Author(s): Talukder JR, Griffin A, Jaima A, Boyd B, Wright J
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Abstract Various immunoinflammatory cytokines are produced during chronic intestinal inflammation, which inhibits Na(+)-glucose cotransport (SGLT1) in villus cells. Lactoferrin (Lf), abundantly present in colostrum, is a multifunctional glycoprotein that is absorbed by receptor-mediated transcytosis in humans and animals and has been shown to exert anti-inflammatory effects. Therefore, this study aimed to examine whether Lf would prevent PGE2 effect on SGLT1 for glucose absorption in enterocytes. Intestinal epithelial cells (IEC-6) were grown on transwell plates, treated with phlorizin, PGE2, AH6809, and Lf, and 3-O-methyl d-glucopyranose (OMG) uptake was measured in 10 days postconfluent. Na(+)-dependent OMG uptake, phlorizin, and immunoblotting studies established the activity and apical membrane localization of SGLT1 in IEC-6 cells. PGE2 inhibited SGLT1 in a concentration- and time-dependent manner with an inhibitory constant (Ki) of 50.0 nmol/L and that was antagonized by prostanoid receptor inhibitor, AH6809. PGE2 did not alter Na(+)/K(+)-ATPase activity. In contrast, quantitative real-time polymerase chain reaction and Western blot analyses revealed that SGLT1-specific transcripts and protein expression level were decreased 3-fold by PGE2. Furthermore, PGE2 treatment increased intracellular cyclic adenosine monophosphate (cAMP) and Ca(2+) concentrations and decreased SGLT1 expression on the apical membrane, and these effects were ameliorated by Lf. Therefore, we conclude that Lf ameliorates the PGE2 inhibition of SGLT1 most likely via the Ca(2+)- and cAMP-signaling pathways.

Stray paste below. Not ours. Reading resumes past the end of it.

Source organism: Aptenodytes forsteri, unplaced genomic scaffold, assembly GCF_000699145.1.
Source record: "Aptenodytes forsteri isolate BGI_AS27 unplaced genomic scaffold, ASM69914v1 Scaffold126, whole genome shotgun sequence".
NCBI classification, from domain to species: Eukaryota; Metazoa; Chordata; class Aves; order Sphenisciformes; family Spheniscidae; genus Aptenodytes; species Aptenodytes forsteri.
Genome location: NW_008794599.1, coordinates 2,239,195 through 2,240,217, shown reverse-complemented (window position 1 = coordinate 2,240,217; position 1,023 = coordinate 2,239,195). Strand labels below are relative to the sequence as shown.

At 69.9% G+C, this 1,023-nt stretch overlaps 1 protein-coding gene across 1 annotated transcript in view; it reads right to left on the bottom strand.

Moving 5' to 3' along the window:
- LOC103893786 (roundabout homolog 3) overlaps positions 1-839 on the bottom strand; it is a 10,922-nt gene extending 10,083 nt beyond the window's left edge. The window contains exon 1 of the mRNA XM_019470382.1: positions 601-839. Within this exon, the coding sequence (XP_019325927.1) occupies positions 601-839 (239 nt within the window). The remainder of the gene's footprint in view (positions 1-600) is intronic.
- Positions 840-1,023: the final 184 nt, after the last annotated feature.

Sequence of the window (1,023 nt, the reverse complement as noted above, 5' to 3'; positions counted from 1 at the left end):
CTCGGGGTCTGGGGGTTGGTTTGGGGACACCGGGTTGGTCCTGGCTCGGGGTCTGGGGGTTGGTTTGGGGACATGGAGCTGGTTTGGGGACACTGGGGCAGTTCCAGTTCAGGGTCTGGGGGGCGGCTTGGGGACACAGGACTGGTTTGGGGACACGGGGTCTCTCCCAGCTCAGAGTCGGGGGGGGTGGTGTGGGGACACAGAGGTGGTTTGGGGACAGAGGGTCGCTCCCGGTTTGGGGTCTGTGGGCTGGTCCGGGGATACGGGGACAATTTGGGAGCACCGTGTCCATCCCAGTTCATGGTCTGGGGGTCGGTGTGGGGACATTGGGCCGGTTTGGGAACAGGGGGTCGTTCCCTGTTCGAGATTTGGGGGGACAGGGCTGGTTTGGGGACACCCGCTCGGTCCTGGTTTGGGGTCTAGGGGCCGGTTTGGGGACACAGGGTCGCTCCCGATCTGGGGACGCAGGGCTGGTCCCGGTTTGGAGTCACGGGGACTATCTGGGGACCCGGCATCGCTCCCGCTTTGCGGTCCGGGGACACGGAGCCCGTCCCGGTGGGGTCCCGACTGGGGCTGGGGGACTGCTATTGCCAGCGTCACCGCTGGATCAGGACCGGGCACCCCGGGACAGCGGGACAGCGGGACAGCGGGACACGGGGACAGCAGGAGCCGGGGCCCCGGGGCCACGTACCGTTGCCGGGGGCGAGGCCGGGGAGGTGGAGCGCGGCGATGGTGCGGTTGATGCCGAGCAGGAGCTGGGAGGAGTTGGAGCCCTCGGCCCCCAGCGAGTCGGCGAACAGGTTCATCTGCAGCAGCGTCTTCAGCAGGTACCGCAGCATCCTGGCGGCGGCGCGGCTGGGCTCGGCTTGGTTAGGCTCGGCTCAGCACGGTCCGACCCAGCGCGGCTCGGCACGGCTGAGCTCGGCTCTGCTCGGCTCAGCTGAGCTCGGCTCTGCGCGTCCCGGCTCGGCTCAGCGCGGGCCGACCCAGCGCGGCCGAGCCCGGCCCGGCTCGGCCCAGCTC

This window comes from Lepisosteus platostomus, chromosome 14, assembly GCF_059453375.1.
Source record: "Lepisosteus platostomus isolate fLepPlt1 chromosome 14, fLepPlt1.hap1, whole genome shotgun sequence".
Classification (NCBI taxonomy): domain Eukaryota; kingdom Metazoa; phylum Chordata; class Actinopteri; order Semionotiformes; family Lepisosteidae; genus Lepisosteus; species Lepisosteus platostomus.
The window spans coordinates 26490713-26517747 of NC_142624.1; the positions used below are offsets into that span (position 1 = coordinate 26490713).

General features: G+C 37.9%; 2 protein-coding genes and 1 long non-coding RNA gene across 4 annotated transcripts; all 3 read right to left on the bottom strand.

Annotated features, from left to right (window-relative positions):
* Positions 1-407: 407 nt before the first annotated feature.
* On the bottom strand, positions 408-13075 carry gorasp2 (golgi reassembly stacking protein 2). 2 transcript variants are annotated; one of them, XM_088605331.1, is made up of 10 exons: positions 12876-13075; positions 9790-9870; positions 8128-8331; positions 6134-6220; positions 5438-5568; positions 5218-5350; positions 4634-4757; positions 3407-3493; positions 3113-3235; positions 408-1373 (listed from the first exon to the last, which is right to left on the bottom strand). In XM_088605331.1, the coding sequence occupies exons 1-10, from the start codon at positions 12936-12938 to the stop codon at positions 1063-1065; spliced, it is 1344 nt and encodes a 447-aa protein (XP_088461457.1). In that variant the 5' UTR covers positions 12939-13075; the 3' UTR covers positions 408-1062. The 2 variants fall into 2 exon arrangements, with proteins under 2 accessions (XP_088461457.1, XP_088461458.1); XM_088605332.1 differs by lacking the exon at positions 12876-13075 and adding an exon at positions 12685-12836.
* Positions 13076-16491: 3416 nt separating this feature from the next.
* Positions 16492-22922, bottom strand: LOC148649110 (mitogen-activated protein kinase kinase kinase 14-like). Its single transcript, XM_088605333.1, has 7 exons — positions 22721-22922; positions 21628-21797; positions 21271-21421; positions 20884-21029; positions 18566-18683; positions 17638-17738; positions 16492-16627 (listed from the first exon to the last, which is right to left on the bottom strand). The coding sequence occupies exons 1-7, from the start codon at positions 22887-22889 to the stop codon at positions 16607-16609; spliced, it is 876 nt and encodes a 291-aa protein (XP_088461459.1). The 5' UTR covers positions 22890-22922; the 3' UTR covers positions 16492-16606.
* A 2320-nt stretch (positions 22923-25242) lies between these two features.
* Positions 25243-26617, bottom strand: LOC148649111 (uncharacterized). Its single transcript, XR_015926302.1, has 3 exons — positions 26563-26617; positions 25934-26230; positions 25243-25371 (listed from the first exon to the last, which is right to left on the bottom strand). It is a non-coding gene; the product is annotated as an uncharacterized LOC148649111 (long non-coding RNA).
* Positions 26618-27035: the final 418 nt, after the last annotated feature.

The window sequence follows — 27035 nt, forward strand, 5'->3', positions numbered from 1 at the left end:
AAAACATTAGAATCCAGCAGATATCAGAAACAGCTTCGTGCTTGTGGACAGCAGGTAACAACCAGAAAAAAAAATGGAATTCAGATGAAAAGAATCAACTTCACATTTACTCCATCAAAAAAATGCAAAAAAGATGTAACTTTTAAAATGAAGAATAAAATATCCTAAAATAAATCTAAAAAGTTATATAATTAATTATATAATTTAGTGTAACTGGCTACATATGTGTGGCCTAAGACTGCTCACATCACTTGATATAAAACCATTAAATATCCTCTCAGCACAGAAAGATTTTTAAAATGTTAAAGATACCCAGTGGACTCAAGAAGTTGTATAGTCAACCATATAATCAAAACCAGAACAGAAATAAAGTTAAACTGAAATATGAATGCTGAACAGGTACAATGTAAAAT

This article was published in Can J Physiol Pharmacol
and referenced in Journal of Gastrointestinal & Digestive System